As you can see, it's just a smidge over seven inches long, including pestle, and an inch wide. It's cute. But what is it? The inside is smooth, so it must be used for crushing rather than grinding?

She's taken it into various Kitchen Stores, and no one has a clue. They look at it, then at Rainy Day, then stare blankly into the void and shrug their shoulders, repeating the same mantra, "I dunno. Good luck on finding out."

It seems a labor intensive way to get cranberry juice, one berry at a time. With the spout, Rainy Day thinks it looks more like it's for liquid whatevers than dry whatevers. But, maybe it's for crushing dry stuff and then carefully pouring?

If you know what it is and what it's for, would you be so kind as to tell Rainy Day? Please. Pretty please.

Oh, one more thing, it was made in Japan and the back of the mortar, near the bottom has two wee teensy 'feet' to keep it from rolling around, and the top has a hole for a hook or nail.

Wednesday, June 13, 2012

Something Else that Rainy Day Misses - Accents

Rainy Day desires to apologize to you, her gentle readers, for being so late in getting her post up. You see, the cherries on her trees are ripe, and ready for picking, and Rainy D got up bright and early this morning to get one (of two) trees picked before the heat set in -- or the lawn guy showed up. She now has two huge bowls of cherries to wash, pit, and freeze in quart bags for this coming Jam Session in October;-)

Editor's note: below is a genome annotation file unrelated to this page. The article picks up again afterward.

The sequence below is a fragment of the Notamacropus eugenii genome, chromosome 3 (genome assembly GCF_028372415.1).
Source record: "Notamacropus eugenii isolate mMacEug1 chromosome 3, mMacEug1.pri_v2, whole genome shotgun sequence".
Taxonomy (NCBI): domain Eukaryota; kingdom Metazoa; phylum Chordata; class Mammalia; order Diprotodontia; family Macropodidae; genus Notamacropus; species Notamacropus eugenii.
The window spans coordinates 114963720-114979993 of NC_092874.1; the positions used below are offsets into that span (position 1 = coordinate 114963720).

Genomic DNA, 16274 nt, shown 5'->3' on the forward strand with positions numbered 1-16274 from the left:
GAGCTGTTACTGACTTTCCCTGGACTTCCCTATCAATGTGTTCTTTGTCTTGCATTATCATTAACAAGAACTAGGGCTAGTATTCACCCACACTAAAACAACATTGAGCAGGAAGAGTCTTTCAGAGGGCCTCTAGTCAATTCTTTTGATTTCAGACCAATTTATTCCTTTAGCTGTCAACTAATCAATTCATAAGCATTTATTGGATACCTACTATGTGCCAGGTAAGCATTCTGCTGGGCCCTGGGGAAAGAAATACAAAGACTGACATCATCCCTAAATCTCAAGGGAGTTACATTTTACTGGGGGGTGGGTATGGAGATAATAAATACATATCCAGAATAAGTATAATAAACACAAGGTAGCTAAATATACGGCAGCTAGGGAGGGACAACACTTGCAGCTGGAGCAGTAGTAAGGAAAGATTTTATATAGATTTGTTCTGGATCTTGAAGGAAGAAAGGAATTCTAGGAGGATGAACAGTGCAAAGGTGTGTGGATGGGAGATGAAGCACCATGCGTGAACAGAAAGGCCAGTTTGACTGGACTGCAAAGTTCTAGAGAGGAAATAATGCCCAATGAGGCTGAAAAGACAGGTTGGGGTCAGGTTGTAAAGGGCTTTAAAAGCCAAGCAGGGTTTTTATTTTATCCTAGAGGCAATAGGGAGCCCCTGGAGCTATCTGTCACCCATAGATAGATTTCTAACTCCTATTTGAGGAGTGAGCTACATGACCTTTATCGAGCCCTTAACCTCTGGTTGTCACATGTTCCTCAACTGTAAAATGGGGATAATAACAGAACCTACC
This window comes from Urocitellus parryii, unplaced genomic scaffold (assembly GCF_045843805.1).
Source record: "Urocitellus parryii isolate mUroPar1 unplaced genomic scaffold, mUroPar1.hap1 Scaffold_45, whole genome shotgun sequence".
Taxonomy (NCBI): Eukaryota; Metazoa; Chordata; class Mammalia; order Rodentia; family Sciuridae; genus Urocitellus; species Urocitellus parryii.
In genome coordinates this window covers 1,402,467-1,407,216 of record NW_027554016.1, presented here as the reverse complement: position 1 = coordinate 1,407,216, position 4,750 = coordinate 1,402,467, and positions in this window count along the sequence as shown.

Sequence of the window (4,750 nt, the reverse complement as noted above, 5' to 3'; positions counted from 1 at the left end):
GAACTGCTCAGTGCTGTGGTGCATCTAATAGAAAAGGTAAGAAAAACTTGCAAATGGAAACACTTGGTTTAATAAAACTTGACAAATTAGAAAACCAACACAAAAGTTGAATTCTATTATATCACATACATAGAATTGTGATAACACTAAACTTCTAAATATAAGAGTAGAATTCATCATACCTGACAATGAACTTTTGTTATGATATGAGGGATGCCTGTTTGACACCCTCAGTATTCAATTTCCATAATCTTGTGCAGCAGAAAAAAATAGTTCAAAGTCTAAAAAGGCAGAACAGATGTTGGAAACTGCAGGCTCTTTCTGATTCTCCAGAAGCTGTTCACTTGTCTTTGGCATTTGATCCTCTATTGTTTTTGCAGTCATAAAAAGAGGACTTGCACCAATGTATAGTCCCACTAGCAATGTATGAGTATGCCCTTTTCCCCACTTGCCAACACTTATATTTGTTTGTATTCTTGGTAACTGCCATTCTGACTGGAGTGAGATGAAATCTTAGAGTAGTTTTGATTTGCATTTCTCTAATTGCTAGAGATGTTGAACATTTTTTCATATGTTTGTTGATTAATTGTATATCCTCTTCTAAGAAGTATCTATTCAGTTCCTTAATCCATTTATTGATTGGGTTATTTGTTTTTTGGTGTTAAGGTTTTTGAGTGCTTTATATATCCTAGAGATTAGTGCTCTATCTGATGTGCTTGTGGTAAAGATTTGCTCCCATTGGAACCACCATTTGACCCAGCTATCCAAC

Now, back to our regularly scheduled programming...

When Rainy Day was a little girl, and could hear without hearing aids, she lived in a culturally diverse city – Portland, Oregon. And, being totally without manners, when she heard someone talk differently than she talked, she'd march right up to them and ask where they were from. If they spoke a language she didn't know (she barely knew English, and you can believe she didn't know any others) she marched right up to them, and asked what language they were speaking. She loved all the different languages she heard, and the different accents.

By the time Rainy Day entered High School, she could pretty well tell where any accent she heard was from. She could distinguish a Bronx from a Brooklyn, a Louisville from an Anniston, a German from...well, you get the point.

Rainy Day loves accents. When she was nine years old, she spent a summer in the South with her grandparents, and never got enough of Cajun or New Orleans or Georgia. She could tell by the radio stations where they were. She thought she'd died and gone to Accent Heaven.

There were times when her love of accents got her in trouble, too. And times when it brought happiness. Rainy Day was also an unconscious mimic. A young man used to come to the house to sell Spud Nuts, door to door. We always bought a half dozen – they were, after all, to die for. One day, Rainy Day answered the door, and this young man asked his usual question, and Rainy Day turned around and mimicked him perfectly – without realizing what she had done. Rainy Day's mother was furious. She bought a dozen spud nuts, and wouldn't let Rainy Day have any.